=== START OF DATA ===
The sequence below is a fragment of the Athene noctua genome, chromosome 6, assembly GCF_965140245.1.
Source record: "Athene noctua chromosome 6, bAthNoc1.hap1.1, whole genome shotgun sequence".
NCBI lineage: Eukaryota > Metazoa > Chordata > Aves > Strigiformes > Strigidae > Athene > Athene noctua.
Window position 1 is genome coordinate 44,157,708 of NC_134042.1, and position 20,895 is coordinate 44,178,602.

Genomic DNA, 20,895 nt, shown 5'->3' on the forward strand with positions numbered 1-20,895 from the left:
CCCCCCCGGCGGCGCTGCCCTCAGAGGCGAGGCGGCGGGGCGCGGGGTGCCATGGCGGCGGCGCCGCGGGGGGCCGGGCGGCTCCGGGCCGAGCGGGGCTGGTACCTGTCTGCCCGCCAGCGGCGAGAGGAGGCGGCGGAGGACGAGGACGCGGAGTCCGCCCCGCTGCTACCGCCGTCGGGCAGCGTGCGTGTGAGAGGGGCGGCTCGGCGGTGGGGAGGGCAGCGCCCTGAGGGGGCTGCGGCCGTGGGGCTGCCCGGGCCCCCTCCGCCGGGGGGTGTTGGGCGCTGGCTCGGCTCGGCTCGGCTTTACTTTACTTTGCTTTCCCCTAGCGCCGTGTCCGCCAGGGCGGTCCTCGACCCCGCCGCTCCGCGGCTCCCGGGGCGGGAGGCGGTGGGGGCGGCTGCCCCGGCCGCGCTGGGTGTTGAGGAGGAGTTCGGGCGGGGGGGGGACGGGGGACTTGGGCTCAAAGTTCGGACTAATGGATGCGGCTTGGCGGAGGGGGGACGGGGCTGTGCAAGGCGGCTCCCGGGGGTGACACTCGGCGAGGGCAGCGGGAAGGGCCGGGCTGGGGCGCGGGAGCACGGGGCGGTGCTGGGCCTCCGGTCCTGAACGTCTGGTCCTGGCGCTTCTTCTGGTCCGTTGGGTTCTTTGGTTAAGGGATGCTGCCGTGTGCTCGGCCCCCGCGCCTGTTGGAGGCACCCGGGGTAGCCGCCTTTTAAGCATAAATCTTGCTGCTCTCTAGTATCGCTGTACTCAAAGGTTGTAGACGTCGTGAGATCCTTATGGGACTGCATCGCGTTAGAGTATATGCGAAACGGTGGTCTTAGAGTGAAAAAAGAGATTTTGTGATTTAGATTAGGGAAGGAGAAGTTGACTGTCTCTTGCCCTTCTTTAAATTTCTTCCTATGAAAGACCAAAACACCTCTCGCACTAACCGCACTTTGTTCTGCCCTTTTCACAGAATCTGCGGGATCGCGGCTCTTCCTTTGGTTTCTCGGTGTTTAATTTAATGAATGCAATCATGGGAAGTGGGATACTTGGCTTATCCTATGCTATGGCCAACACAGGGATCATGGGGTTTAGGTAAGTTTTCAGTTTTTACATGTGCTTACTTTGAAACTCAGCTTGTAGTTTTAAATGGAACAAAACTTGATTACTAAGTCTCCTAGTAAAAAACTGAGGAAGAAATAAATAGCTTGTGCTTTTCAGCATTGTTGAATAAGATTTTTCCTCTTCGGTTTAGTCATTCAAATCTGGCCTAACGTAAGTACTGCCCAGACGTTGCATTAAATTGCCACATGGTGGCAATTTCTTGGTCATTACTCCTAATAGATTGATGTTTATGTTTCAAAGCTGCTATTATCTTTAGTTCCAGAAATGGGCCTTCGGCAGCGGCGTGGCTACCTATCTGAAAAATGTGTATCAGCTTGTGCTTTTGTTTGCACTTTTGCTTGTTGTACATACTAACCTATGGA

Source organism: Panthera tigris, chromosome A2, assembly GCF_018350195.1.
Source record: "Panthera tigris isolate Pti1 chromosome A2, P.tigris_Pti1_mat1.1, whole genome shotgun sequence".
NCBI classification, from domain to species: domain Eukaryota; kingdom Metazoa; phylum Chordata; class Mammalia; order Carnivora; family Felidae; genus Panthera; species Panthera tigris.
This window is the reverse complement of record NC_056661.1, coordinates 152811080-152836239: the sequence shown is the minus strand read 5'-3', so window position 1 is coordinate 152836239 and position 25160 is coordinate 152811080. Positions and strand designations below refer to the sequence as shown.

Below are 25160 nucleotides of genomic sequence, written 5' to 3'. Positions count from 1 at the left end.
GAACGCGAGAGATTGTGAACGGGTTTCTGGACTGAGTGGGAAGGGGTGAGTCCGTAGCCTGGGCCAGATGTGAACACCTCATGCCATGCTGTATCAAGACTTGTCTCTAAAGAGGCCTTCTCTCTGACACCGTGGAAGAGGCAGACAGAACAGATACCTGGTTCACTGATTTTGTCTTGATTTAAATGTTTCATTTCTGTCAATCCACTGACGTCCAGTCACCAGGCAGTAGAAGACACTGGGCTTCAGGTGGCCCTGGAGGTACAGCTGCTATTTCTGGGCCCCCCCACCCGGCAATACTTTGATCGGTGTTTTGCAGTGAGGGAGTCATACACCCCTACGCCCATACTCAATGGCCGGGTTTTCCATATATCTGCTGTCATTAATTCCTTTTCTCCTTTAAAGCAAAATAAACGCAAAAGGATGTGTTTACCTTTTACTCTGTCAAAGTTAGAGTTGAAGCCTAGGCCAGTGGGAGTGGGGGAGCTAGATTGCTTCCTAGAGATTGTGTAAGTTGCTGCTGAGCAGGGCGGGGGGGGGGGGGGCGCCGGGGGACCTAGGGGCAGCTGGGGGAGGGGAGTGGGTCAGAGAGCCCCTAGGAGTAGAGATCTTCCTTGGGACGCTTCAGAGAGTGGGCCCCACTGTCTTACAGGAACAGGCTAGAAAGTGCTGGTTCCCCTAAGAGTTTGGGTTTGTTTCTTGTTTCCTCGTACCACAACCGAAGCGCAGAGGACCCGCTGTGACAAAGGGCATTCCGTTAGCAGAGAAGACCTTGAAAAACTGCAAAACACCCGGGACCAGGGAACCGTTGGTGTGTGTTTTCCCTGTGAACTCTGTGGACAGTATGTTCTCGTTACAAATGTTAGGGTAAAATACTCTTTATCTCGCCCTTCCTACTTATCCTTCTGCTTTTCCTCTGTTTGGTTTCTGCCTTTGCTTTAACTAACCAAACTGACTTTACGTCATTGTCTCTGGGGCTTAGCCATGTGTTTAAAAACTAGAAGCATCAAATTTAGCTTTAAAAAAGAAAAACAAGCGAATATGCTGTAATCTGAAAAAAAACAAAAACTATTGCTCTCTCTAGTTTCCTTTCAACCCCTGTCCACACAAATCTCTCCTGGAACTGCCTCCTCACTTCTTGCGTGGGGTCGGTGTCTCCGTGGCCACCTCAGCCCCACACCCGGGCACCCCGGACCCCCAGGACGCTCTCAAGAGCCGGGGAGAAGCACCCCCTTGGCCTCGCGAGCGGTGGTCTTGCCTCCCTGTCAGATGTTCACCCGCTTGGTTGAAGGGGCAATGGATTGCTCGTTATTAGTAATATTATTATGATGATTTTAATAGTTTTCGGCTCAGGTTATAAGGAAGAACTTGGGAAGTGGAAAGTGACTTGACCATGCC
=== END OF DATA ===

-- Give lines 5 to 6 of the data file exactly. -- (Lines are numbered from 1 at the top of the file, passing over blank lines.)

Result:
Genomic DNA, 20,895 nt, shown 5'->3' on the forward strand with positions numbered 1-20,895 from the left:
CCCCCCCGGCGGCGCTGCCCTCAGAGGCGAGGCGGCGGGGCGCGGGGTGCCATGGCGGCGGCGCCGCGGGGGGCCGGGCGGCTCCGGGCCGAGCGGGGCTGGTACCTGTCTGCCCGCCAGCGGCGAGAGGAGGCGGCGGAGGACGAGGACGCGGAGTCCGCCCCGCTGCTACCGCCGTCGGGCAGCGTGCGTGTGAGAGGGGCGGCTCGGCGGTGGGGAGGGCAGCGCCCTGAGGGGGCTGCGGCCGTGGGGCTGCCCGGGCCCCCTCCGCCGGGGGGTGTTGGGCGCTGGCTCGGCTCGGCTCGGCTTTACTTTACTTTGCTTTCCCCTAGCGCCGTGTCCGCCAGGGCGGTCCTCGACCCCGCCGCTCCGCGGCTCCCGGGGCGGGAGGCGGTGGGGGCGGCTGCCCCGGCCGCGCTGGGTGTTGAGGAGGAGTTCGGGCGGGGGGGGGACGGGGGACTTGGGCTCAAAGTTCGGACTAATGGATGCGGCTTGGCGGAGGGGGGACGGGGCTGTGCAAGGCGGCTCCCGGGGGTGACACTCGGCGAGGGCAGCGGGAAGGGCCGGGCTGGGGCGCGGGAGCACGGGGCGGTGCTGGGCCTCCGGTCCTGAACGTCTGGTCCTGGCGCTTCTTCTGGTCCGTTGGGTTCTTTGGTTAAGGGATGCTGCCGTGTGCTCGGCCCCCGCGCCTGTTGGAGGCACCCGGGGTAGCCGCCTTTTAAGCATAAATCTTGCTGCTCTCTAGTATCGCTGTACTCAAAGGTTGTAGACGTCGTGAGATCCTTATGGGACTGCATCGCGTTAGAGTATATGCGAAACGGTGGTCTTAGAGTGAAAAAAGAGATTTTGTGATTTAGATTAGGGAAGGAGAAGTTGACTGTCTCTTGCCCTTCTTTAAATTTCTTCCTATGAAAGACCAAAACACCTCTCGCACTAACCGCACTTTGTTCTGCCCTTTTCACAGAATCTGCGGGATCGCGGCTCTTCCTTTGGTTTCTCGGTGTTTAATTTAATGAATGCAATCATGGGAAGTGGGATACTTGGCTTATCCTATGCTATGGCCAACACAGGGATCATGGGGTTTAGGTAAGTTTTCAGTTTTTACATGTGCTTACTTTGAAACTCAGCTTGTAGTTTTAAATGGAACAAAACTTGATTACTAAGTCTCCTAGTAAAAAACTGAGGAAGAAATAAATAGCTTGTGCTTTTCAGCATTGTTGAATAAGATTTTTCCTCTTCGGTTTAGTCATTCAAATCTGGCCTAACGTAAGTACTGCCCAGACGTTGCATTAAATTGCCACATGGTGGCAATTTCTTGGTCATTACTCCTAATAGATTGATGTTTATGTTTCAAAGCTGCTATTATCTTTAGTTCCAGAAATGGGCCTTCGGCAGCGGCGTGGCTACCTATCTGAAAAATGTGTATCAGCTTGTGCTTTTGTTTGCACTTTTGCTTGTTGTACATACTAACCTATGGA